toggling cells in matrices?

Oct 11, 2008 at 8:01pm

toggling cells in matrices?

hey all,

I have a series of 16×8 char matrices, and I would like to toggle cells
between two states, like an on/off thing.

Now, I had the idea of going through a jit.op @op % @val 255, but that’s
about as far as that train of thought took me.

Next I came up with the following – a loop going through a jit.op @op
fold @val 1, which does work – but that involves going from char to
float32, and, subsequently, back again. (patch attached)

Is there a simpler way? In max I’d accum->modulo 255, and I guess I’m
looking for that kind of functionality in Jitter, preferably without
doing [getcell], which seems quite cumbersome and slow.

Cheers, and I hope I made my question sensible….?
Andreas.

– Pasted Max Patch, click to expand. –
#40290
Oct 11, 2008 at 8:37pm

The char range is from [0, 255] so if you have a char matrix followed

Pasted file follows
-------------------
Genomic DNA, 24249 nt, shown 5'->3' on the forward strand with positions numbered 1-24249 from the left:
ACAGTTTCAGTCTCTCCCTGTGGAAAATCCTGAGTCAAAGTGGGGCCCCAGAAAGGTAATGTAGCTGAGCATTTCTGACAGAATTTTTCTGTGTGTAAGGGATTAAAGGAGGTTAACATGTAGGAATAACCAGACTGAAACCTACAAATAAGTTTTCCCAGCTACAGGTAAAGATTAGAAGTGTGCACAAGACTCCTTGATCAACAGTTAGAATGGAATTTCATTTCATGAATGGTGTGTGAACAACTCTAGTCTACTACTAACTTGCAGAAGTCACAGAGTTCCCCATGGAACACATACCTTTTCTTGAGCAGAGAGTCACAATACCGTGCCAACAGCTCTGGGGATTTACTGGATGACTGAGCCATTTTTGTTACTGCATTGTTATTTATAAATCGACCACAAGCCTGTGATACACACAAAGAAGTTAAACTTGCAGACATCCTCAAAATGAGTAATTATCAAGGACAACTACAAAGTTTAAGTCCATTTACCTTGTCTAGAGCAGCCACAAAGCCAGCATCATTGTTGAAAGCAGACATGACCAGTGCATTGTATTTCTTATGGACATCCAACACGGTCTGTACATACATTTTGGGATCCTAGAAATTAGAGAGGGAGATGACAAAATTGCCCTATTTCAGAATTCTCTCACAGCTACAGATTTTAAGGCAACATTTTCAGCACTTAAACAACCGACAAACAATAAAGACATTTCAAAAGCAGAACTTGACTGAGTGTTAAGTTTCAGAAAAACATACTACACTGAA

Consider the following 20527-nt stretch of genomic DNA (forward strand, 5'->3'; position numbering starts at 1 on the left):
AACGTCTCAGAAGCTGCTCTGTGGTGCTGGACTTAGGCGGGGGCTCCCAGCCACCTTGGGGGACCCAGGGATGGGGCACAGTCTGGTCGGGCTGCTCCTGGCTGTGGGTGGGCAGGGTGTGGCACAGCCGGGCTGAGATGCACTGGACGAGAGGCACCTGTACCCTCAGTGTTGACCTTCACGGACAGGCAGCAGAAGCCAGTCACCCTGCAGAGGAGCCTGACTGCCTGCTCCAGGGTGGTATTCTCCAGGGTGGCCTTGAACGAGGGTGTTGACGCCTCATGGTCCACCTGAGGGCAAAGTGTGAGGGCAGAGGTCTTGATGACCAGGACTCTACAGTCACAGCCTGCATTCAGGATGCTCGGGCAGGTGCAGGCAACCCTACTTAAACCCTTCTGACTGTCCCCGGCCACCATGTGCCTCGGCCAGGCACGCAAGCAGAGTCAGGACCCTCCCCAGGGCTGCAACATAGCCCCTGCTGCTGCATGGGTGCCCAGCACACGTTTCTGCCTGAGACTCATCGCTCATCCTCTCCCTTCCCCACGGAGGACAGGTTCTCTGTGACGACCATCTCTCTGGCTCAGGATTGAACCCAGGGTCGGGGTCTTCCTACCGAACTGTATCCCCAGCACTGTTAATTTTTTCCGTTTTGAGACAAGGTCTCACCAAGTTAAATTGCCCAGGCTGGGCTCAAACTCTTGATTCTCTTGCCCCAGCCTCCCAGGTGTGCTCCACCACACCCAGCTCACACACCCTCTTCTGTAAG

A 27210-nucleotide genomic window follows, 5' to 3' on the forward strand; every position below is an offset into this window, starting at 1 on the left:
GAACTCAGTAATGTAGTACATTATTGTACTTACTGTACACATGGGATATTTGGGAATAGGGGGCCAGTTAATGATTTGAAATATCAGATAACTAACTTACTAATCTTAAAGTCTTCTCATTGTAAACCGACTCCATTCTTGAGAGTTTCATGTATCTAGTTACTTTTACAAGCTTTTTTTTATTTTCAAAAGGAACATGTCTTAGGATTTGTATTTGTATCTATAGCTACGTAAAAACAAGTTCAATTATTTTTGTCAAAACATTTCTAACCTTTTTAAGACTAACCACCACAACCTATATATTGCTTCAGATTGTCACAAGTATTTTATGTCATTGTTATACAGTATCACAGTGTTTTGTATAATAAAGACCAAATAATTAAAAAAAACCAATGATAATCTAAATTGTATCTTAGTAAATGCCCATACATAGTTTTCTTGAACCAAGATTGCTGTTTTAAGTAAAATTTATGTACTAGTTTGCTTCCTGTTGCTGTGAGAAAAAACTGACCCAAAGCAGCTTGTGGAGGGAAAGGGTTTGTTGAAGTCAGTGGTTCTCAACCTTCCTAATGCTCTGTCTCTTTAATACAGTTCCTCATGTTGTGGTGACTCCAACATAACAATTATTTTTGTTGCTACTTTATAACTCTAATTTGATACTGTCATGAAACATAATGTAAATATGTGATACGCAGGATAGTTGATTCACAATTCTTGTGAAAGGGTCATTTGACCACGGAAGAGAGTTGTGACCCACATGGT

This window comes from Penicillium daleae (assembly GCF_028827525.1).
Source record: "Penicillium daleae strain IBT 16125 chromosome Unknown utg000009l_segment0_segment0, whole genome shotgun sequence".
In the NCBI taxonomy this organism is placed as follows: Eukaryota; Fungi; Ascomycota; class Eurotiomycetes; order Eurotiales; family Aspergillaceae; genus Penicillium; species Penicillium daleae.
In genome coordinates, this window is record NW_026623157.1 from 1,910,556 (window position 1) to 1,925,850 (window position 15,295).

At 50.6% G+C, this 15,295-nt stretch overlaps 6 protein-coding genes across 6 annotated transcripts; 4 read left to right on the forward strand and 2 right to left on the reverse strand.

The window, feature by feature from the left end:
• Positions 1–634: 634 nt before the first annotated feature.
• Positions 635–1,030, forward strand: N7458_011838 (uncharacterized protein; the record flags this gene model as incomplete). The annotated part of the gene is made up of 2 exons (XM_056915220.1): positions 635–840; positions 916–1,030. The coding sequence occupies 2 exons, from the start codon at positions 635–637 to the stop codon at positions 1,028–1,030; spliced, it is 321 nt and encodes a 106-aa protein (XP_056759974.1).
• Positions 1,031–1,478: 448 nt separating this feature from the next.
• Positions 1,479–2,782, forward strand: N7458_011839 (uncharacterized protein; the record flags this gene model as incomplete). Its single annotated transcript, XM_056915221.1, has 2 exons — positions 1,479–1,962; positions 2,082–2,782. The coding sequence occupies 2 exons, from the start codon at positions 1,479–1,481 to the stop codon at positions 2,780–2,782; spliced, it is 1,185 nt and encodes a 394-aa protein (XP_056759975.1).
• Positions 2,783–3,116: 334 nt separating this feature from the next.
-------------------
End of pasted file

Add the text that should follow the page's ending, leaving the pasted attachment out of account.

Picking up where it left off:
by [jit.op @op % @val 255], the possible range of output values is
limited to [0, 254]. If you just want to toggle, you might want to
look at logical operations like &&, || etc. A simple toggle can be
implemented with [jit.op @op !]

wes

#142364
Oct 11, 2008 at 11:30pm

To selectively toggle specific cells in a char matrix, you can use [jit.op @op ^], otherwise known as XOR. In bitwise arithmetic, the XOR operator is used to toggle the state of specific bits using a bitmask. So, the @op ^ will toggle any cells that are white in the mask image, and not mess with the black ones.

Andrew B.

– Pasted Max Patch, click to expand. –
#142365
Oct 11, 2008 at 11:42pm

Wes and Andrew, thanks so much for sharing! :D

Andrew, I realized that even your super-slick example could be
simplified even more, so here is my final entry – this is going in the
patch more or less like this.
Please let me know if you have any further tweaks.

Cheers,
Andreas.

– Pasted Max Patch, click to expand. –
#142366
Oct 11, 2008 at 11:44pm

> To selectively toggle specific cells in a char matrix, you can use [jit.op @op ^], otherwise known as XOR. In bitwise arithmetic, the XOR operator is used to toggle the state of specific bits using a bitmask. So, the @op ^ will toggle any cells that are white in the mask image, and not mess with the black ones.

… yes, XOR is better than !. Follow ab’s advice on this one. sorry
’bout the brain spasm.
wes

#142367

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